The grand old man of Indian politics, Sharad Pawar, speaks to Governance Now about this years elections and the state of India's democracy
Sharad Pawar is the grand old man of Indian politics. He is among the last stalwarts from a generation that is fading out. He has served as chief minister of Maharashtra four times and held crucial portfolios of defence and agriculture at the centre. In this election, he is busier than most, hopping across Maharashtra and addressing a series of rallies every day. Amid his hectic schedule, he spoke to Geetanjali Minhas. Excerpts from the interview:
How is this Lok Sabha election different from 2014 general election?
In the 2014 elections, we saw for the first time that a particular party practically travelled throughout India and promised people a certain definite programme, harping on development. There was wide publicity of the so-called Gujarat model of development. Mr Modi at that time happened to be the chief minister of Gujarat and had done certain work which was generally discussed in the media as the Gujarat model of development. He was promising to create a perception of executing a similar development model throughout the country. He got clear-cut majority. In the current election, we have seen a different situation. There is no Modi wave. Let’s see what happens.
How do you evaluate the Modi government’s performance?
Mr Modi’s clear-cut mandate was for development. Generally when you think of development of the country, you think of industrialisation, opportunities to work in factories, job creation and good infrastructure. If you review, this has not happened in the last five years. For example, even though Maharashtra was always an industrialised state, in these five years there is practically no new investment barring some exceptions and a large number of units have closed. There is no job creation. The NSSO figures also say that the percentage of unemployed youth has been growing and there is no job creation. In the 2014 election, the entire section of small traders was with BJP and Modi. [For them] GST too has created unhappiness. By announcing demonetisation, a major step backwards, the PM forced people to stand in queues in bank branches for three-four days to exchange currency notes. Some 150 people died in the process. About 50 lakh people lost jobs across the country. [Almost all] the amount that was in circulation came back into the system and they could not establish any currency as black money. This ultimately affected the economy. The RBI governor too stated that the decision was taken without serious prior thinking and consultation of experts. Suddenly, for no reason there was unhappiness which was evident in the succeeding year too. My observation is that in rural India there is not just unhappiness but a lot of anger against the BJP and particularly Mr Modi. Unlike the rant of ‘Modi, Modi, Modi’ in urban India, I have not seen the same mood in rural Maharashtra.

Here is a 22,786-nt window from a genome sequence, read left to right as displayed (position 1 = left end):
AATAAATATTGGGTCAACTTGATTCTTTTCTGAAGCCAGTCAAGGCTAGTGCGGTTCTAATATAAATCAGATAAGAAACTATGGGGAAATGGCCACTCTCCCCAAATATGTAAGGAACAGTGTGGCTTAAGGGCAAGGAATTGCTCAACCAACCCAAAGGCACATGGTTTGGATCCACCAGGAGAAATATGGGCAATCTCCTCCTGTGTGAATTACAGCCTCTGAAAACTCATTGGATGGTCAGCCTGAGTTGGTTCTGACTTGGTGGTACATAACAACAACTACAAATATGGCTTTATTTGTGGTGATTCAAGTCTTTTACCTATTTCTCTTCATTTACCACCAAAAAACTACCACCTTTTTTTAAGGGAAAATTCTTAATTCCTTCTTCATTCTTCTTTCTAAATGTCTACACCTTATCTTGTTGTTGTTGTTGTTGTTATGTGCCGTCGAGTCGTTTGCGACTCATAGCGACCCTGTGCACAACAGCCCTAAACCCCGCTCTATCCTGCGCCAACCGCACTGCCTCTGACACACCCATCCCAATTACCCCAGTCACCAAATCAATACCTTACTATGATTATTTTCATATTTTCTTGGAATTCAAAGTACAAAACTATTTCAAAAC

Now at the end of five years people want to know what happened on the development front, his commitment for an agriculture fund, industrialisation, farmers’ issues, jobs, etc. He has practically forgotten the idea of development and is trying to divert the attention of the common man towards the issues of nationalism. Who is against nationalism? We all want to protect the interests of our country and we are serious about the country’s security. After the India-China war when there was a setback to the Indian armed forces our country seriously took up the issue of security. The situation now is not the same. There are certain terrorist activities in Kashmir and other places but not across the country as a whole. But Mr Modi is trying his level best to create a sort of fear psychosis and influence the thinking of public at large by stepping on the issue of terrorism as if he is the only person who is seriously thinking about the issue of nationalism and protecting the country’s interests by taking sound action on terrorists.